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Contents

Music in the Early Twentieth Century

BACK AGAIN TO BACH

Chapter:
CHAPTER 12 In Search of Utopia
Source:
MUSIC IN THE EARLY TWENTIETH CENTURY
Author(s):
Richard Taruskin

These desultory remarks on a few salient features of the Suite for Piano, op. 25, could easily be amplified into a complete analysis of the piece—indeed a more complete analysis, in the sense that it can more fully trace the composer’s decisions in the very act of composing, than in any other kind of music. That analytical transparency, making twelve-tone technique perhaps the easiest of all compositional methods to demonstrate and teach, and which therefore gave it an aura of uprightness in the spirit of scientific “positivism” (open empirical inquiry), was an important spur to its spread, just as its “artificiality” and “arid intellectualism” (the very same qualities, of course, viewed from a less welcoming perspective) incited resistance.

Citation (MLA):
Richard Taruskin. "Chapter 12 In Search of Utopia." The Oxford History of Western Music. Oxford University Press. New York, USA. n.d. Web. 18 Dec. 2018. <http://www.oxfordwesternmusic.com/view/Volume4/actrade-9780195384840-div1-012006.xml>.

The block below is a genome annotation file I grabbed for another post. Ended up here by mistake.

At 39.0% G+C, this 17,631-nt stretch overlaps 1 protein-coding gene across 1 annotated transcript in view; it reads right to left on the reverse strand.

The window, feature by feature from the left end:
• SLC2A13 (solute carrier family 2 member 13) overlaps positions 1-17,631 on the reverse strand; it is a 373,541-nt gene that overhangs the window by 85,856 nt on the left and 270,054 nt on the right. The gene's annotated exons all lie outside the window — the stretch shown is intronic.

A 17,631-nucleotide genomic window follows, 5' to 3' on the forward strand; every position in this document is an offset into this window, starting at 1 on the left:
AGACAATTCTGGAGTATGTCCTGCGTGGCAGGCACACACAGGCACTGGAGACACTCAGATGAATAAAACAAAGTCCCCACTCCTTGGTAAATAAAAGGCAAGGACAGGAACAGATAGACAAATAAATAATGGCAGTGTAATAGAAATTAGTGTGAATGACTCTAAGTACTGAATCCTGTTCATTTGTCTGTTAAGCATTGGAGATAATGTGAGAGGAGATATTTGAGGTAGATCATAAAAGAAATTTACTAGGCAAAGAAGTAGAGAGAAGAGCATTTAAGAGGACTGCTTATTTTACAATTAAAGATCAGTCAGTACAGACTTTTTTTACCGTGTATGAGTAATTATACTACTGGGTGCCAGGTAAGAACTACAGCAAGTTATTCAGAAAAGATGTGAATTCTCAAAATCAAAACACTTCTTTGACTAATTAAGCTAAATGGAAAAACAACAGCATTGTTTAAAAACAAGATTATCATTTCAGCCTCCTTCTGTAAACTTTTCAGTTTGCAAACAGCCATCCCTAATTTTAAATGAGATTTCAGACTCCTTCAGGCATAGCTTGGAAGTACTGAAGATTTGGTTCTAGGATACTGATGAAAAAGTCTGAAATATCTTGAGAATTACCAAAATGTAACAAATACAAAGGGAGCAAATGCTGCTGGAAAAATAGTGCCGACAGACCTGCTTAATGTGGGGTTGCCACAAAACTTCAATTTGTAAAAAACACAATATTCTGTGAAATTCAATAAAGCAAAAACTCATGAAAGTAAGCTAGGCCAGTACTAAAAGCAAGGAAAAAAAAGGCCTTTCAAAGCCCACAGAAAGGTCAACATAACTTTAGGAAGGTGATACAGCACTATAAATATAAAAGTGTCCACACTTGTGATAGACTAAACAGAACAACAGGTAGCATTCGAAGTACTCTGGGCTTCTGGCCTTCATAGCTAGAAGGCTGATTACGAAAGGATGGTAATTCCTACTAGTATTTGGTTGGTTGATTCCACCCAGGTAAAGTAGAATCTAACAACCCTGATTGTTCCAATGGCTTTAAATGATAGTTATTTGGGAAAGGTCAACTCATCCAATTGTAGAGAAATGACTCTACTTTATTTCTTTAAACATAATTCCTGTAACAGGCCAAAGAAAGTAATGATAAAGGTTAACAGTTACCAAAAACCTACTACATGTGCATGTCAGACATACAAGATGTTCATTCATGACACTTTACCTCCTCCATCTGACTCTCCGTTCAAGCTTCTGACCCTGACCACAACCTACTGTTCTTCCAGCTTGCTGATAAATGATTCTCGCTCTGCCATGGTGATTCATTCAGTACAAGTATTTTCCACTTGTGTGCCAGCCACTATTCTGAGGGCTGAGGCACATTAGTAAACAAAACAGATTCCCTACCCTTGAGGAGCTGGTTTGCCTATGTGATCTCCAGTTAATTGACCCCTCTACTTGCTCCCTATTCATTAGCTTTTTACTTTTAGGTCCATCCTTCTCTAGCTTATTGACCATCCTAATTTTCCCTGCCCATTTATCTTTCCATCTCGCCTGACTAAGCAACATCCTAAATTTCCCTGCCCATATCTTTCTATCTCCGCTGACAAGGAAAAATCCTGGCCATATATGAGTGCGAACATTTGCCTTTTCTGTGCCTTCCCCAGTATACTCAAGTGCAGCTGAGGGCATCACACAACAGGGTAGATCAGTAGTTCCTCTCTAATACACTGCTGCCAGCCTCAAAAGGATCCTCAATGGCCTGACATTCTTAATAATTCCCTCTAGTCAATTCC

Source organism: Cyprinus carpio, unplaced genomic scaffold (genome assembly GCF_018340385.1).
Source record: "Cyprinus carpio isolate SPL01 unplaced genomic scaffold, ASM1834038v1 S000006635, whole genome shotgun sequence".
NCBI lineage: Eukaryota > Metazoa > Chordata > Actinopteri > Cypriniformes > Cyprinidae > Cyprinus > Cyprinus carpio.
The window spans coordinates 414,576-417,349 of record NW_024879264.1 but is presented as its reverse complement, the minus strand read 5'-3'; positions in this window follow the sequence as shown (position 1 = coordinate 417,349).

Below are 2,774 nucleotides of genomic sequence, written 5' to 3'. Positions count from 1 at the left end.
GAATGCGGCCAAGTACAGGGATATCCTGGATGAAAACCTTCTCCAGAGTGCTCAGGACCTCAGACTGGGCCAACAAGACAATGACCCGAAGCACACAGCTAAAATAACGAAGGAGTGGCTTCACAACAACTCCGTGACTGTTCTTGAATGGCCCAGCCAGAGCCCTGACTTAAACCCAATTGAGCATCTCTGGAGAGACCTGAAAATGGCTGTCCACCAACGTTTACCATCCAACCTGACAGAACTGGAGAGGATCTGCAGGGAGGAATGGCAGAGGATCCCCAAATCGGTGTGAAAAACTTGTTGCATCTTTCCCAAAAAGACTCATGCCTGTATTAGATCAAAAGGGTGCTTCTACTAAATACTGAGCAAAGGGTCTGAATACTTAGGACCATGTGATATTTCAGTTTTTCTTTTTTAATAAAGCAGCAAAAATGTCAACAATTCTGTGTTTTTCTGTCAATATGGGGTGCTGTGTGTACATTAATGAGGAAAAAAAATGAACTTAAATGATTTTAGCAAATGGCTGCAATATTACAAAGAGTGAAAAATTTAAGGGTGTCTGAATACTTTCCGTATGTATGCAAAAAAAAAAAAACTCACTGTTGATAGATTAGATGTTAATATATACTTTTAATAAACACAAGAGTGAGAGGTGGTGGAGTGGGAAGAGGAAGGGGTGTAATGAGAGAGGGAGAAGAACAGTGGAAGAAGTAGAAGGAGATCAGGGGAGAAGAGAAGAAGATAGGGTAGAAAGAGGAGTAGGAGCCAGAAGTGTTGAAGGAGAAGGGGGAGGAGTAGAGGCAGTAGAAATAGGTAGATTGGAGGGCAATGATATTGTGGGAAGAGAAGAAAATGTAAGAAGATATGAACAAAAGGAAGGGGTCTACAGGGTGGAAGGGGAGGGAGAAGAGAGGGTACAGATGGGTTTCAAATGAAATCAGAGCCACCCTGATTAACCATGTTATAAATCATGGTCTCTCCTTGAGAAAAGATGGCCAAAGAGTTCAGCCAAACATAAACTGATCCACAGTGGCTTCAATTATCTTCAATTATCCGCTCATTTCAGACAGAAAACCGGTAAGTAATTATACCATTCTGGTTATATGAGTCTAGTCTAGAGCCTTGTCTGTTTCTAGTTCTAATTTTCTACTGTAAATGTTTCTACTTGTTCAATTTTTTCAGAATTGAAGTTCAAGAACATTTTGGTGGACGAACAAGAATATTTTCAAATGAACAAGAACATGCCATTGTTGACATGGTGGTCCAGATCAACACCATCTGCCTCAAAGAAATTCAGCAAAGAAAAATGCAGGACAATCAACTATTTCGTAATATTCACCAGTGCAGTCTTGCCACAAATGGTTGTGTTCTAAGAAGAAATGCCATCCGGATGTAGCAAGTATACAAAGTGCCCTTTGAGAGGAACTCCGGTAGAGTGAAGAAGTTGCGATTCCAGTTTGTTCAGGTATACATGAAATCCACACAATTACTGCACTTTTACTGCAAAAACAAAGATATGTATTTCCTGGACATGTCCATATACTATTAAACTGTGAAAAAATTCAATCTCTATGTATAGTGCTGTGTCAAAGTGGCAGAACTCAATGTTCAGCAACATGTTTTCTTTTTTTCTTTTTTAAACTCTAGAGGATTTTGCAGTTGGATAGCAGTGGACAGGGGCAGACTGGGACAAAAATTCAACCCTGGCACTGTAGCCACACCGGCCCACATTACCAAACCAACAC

Citation (APA):
Taruskin, R. (n.d.). Chapter 12 In Search of Utopia. In Oxford University Press, Music in the Early Twentieth Century. New York, USA. Retrieved 18 Dec. 2018, from http://www.oxfordwesternmusic.com/view/Volume4/actrade-9780195384840-div1-012006.xml
Citation (Chicago):
Richard Taruskin. "Chapter 12 In Search of Utopia." In Music in the Early Twentieth Century, Oxford University Press. (New York, USA, n.d.). Retrieved 18 Dec. 2018, from http://www.oxfordwesternmusic.com/view/Volume4/actrade-9780195384840-div1-012006.xml
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